Lively & Artful Sharings
Mr. Saunders’ class had been doing the sharing component of Morning Meeting since school started in the fall. After several months of daily practice, he knew he could count on sharers to speak clearly on a focused topic, and on their classmates to respond with on-topic questions or comments. Yet in spite of these successes, something seemed to be missing.
Sharings often felt a bit mechanical and the students slightly disengaged. Sharers would say one, at most two, sentences about their topic and include few if any intriguing details. Classmates tended to respond with simplistic yes-no questions or comments that seemed superficial.
For example, in one typical share, Jake said, “This is a picture of my family. We took the picture last weekend. I’m ready for questions and comments.”
“Is that your whole family?” Max asked when Jake called on him.
“Yes,” Jake answered.
“Everyone in the picture looks happy,” Kyla commented.
“Thanks,” said Jake, and then called on a third classmate, who asked, “Does everyone in the picture live with you?”
“Everyone except my oldest brother, who’s off to college,” replied Jake, and then the class moved on to the next sharer.
Dissatisfied with this rote-seeming dialogue, Mr. Saunders started thinking about what he could do to help make sharing more lively and engaging. He decided to try checking in with sharers beforehand. These brief conversations would help the children prepare by encouraging them to think about what they’d say, to rehearse, and to revise.
This simple strategy had powerful results: Soon, children’s speaking began to sparkle with an increased level of detail, vividness, and even suspense. In turn, classmates’ responses gained new vitality. Sharing became a more enjoyable part of Morning Meeting as children got to know each other in deeper ways and practiced more advanced oral presentation skills. Here’s what a typical check-in and subsequent sharing looked like in Mr. Saunders’ class after he had implemented check-ins.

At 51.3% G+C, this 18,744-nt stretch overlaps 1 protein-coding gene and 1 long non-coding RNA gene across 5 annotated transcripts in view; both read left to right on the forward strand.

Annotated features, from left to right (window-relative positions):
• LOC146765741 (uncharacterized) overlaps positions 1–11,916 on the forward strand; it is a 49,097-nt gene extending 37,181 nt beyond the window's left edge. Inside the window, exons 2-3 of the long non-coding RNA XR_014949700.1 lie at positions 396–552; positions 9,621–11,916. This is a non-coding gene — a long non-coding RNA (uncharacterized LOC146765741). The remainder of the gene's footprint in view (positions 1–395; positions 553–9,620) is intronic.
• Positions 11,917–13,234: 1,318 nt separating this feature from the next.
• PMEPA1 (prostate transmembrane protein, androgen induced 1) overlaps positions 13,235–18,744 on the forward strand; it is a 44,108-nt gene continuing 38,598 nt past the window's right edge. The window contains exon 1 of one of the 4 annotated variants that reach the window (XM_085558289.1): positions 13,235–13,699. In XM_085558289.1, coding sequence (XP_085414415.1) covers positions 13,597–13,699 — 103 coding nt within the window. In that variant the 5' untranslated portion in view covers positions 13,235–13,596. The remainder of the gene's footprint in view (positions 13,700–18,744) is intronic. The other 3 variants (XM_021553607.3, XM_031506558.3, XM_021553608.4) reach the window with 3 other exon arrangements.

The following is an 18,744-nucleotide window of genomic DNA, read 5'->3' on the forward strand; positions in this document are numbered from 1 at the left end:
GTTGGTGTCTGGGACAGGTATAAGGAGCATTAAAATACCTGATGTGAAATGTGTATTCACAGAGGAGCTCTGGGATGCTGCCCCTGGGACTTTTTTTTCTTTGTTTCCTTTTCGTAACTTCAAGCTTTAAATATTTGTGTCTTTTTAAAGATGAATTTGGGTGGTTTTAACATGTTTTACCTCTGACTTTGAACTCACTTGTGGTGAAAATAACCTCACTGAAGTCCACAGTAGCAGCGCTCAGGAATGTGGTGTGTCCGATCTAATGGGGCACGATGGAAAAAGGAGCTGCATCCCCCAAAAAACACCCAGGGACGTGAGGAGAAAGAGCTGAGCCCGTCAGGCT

The day before: Initial check-in
It’s near the end of the day and Mr. Saunders is observing as the children finish an assignment. Glancing at the sharing signup board, he sees that Lydia, Seth, and Sarah are signed up for the next morning. Seeing that Lydia has completed her work, he approaches her.
“Lydia, I see you signed up to share tomorrow,” Mr. Saunders says with a smile.
“Yeah,” Lydia says.
“What do you plan on sharing?”
“I’m gonna tell about my new family photo.”
Sensing that Lydia’s ideas for her sharing are fairly undeveloped, Mr. Saunders asks a question meant to help draw out some ideas. “Hmm,” he muses. “What do you most want us to know about the photo?”
“I’m not sure,” says Lydia.
Wanting to give Lydia a chance to try working this out herself, Mr. Saunders says, “I’ll come back in a few minutes and ask you again. In the meantime, do some thinking.”
He then seeks out the other two children signed up to share and speaks briefly with them. When he comes back to Lydia, she has narrowed her topic.
“I want people to know that we had a big family gathering and lots of my relatives came,” she tells her teacher.
“How exciting!” Mr. Saunders responds with interest. “Which particular relatives do you most want us to know about?” Mr. Saunders uses this open-ended question to get Lydia thinking about ways to further sharpen her presentation.
“Well, Zoey was there. We had fun,” says Lydia, her eyes lighting up at the memory.
“Oh yeah, your favorite cousin! You’ve talked about her,” the teacher recalls.
Then, seeing an opportunity to tie academic learning with this social experience, Mr. Saunders says, “Remember we’ve been learning about how a good story has details? See if you can tell some details about what made your time with Zoey so fun.” As he walks away, Lydia looks deep in thought.